If we cannot do proper experiments in education, we can at least look at experience elsewhere. Such comparisons do not support the new policy of concentrating on formal teaching and testing of the 3 Rs in the very first years of primary school. In some countries, such as Germany and Switzerland, which do not start formal instruction until the age of six or seven, school leavers actually perform better in tests of the 3 Rs than British children do. I applaud the efforts of the government to increase access to primary education from the age of four, which will help mothers, especially single parents, to return to work. But I believe that it would be more efficient for such young children to concentrate on 'learning to learn' and on developing group cooperation in problem solving. Britain has very high rates of teenage pregnancy and youth crime, as well as many other signs of social malaise among young people. Perhaps an emphasis on social skills in the early years of school would do more to reverse these problems than the 3 Rs.

As someone who went to school through the iniquitous period of the 11-plus, I was astonished by the recent proposal to test 4-year-olds in reading, writing and maths, even before entry to primary school, and to use these tests to stream the children. Such skills at that age could only have come from coaching at home. This testing will directly disadvantage children from less supportive home backgrounds.

But the greatest need for radical thinking is in the area of higher and further education, from Sixth Form on. The rapid increase in the number of young people moving on to higher education over the last 10 years is a great achievement, moving Britain more into line with other developed countries. But we are still working within a framework for higher education designed in the 1940s. Just three specialized subjects at A-level; the 3-year Honours degree course; and, until this year, free university fees for all. This structure worked well enough in 1961, when I left school, because only 5% of school leavers went to university. But it is under severe strain now that more than 30% do so. The introduction of the student contribution to fees is only patching up the problem of financing higher education. But because of it, even more undergraduates will live in abject poverty and will incur even larger debts. And an increasing fraction of students are not completing the course of their initial choice.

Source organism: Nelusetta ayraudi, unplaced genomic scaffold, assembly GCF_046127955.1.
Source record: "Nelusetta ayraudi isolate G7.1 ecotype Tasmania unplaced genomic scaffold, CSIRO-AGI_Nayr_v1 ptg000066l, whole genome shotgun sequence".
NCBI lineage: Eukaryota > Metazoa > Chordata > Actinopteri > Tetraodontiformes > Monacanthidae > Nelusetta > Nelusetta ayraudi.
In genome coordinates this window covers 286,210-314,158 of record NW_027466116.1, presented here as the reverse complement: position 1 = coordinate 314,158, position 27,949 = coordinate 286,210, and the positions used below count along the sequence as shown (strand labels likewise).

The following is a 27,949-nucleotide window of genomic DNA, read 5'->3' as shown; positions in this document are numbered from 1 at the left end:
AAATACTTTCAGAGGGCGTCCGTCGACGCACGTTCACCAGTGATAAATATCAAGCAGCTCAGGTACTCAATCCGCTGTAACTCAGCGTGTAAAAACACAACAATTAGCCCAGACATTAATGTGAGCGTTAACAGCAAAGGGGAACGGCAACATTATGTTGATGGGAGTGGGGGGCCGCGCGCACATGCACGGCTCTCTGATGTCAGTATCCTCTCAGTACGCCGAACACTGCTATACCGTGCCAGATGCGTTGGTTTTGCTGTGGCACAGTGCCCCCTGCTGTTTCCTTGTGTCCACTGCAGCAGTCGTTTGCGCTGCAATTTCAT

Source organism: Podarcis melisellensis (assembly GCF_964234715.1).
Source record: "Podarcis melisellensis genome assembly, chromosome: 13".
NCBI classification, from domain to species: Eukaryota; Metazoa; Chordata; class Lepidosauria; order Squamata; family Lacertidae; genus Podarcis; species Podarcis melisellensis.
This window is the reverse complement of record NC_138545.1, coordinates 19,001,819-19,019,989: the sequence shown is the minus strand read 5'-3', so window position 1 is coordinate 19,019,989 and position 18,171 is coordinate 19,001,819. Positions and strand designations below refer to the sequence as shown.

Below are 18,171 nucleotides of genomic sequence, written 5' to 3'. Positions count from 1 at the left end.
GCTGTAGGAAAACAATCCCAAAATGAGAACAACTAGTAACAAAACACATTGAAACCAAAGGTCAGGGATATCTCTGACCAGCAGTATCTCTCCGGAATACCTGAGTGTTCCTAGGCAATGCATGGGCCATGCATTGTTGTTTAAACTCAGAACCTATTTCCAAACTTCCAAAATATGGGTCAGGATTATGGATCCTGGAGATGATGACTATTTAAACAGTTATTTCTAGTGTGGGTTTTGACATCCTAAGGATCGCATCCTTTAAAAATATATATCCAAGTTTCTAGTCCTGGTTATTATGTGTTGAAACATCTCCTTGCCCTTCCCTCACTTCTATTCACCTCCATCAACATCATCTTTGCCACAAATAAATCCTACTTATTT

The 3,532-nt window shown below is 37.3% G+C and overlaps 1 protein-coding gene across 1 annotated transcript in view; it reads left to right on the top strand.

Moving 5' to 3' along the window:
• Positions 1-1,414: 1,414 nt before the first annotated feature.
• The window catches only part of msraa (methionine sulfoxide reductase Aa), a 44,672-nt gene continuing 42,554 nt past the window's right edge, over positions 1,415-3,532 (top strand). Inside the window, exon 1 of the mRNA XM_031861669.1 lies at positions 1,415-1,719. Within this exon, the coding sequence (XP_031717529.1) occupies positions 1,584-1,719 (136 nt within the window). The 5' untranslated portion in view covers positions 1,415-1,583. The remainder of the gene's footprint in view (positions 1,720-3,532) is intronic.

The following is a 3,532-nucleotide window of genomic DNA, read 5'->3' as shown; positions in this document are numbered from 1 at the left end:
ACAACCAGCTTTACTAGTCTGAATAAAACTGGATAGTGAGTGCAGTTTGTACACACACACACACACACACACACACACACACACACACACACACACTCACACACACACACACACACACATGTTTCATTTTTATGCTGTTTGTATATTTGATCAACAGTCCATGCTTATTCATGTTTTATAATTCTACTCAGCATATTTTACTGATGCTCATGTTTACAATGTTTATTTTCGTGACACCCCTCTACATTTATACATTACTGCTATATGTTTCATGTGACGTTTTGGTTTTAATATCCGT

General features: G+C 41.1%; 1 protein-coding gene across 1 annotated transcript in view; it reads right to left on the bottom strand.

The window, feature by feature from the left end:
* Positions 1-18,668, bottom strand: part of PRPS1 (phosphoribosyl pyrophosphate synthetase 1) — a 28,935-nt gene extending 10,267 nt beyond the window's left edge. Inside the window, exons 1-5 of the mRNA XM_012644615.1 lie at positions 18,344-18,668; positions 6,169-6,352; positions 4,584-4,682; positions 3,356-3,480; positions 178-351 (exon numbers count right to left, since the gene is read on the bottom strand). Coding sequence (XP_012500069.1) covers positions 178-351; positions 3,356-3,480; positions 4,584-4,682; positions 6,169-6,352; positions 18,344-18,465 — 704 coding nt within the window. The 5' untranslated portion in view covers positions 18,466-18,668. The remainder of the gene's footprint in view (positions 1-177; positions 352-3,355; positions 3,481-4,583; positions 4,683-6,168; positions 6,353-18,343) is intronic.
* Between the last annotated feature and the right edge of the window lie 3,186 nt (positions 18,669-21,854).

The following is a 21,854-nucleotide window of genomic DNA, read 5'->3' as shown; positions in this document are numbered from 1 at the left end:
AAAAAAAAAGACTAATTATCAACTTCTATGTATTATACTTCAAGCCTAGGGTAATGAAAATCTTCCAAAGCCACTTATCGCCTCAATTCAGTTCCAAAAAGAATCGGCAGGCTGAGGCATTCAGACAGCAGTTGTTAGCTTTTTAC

There is a growing consensus that the traditional Sixth form curriculum is too narrow, particularly now that many schools are simply unable to maintain extracurricular activities. I hope that the government will look again at the introduction of a broader curriculum, as in other European countries, with, say 3 major and 2 minor subjects, and with every Sixth former studying both arts and science in some form.